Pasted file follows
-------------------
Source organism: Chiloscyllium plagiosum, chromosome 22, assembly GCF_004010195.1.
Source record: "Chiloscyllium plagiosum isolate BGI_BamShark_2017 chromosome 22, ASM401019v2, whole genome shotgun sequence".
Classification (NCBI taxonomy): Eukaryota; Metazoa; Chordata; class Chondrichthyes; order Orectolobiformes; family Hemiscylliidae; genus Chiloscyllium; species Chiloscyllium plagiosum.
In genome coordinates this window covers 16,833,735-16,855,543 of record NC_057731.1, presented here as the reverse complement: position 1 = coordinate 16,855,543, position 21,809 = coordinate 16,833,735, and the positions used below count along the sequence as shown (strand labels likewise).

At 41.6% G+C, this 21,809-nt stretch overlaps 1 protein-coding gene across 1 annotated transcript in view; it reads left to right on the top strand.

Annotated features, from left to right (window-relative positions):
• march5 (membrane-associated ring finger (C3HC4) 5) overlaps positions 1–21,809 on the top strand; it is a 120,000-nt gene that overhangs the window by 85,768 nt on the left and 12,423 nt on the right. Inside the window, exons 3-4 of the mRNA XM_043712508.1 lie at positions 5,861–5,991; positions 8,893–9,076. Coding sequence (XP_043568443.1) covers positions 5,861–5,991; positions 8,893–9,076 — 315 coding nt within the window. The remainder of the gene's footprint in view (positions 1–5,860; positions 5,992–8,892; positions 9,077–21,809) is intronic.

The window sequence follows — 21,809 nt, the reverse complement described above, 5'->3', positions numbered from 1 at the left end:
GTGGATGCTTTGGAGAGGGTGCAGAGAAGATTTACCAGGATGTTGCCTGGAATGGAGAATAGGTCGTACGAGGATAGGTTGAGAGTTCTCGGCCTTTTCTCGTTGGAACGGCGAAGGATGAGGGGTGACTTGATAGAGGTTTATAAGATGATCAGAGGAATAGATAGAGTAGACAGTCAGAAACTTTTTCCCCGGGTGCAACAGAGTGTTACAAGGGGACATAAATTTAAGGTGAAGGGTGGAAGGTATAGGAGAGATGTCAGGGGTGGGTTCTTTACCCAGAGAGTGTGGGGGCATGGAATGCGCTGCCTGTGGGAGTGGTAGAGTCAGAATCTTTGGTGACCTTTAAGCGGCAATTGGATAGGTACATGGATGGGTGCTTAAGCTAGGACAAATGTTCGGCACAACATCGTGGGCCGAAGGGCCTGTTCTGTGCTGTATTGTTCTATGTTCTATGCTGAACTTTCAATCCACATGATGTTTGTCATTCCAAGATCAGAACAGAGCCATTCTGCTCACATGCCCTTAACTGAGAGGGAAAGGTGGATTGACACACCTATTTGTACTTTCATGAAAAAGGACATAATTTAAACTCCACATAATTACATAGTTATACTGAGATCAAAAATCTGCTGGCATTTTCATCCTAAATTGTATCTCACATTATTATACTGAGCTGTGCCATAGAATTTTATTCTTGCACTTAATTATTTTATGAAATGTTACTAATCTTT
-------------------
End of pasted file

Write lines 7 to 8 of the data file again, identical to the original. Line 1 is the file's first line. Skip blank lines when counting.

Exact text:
• march5 (membrane-associated ring finger (C3HC4) 5) overlaps positions 1–21,809 on the top strand; it is a 120,000-nt gene that overhangs the window by 85,768 nt on the left and 12,423 nt on the right. Inside the window, exons 3-4 of the mRNA XM_043712508.1 lie at positions 5,861–5,991; positions 8,893–9,076. Coding sequence (XP_043568443.1) covers positions 5,861–5,991; positions 8,893–9,076 — 315 coding nt within the window. The remainder of the gene's footprint in view (positions 1–5,860; positions 5,992–8,892; positions 9,077–21,809) is intronic.

The window sequence follows — 21,809 nt, the reverse complement described above, 5'->3', positions numbered from 1 at the left end: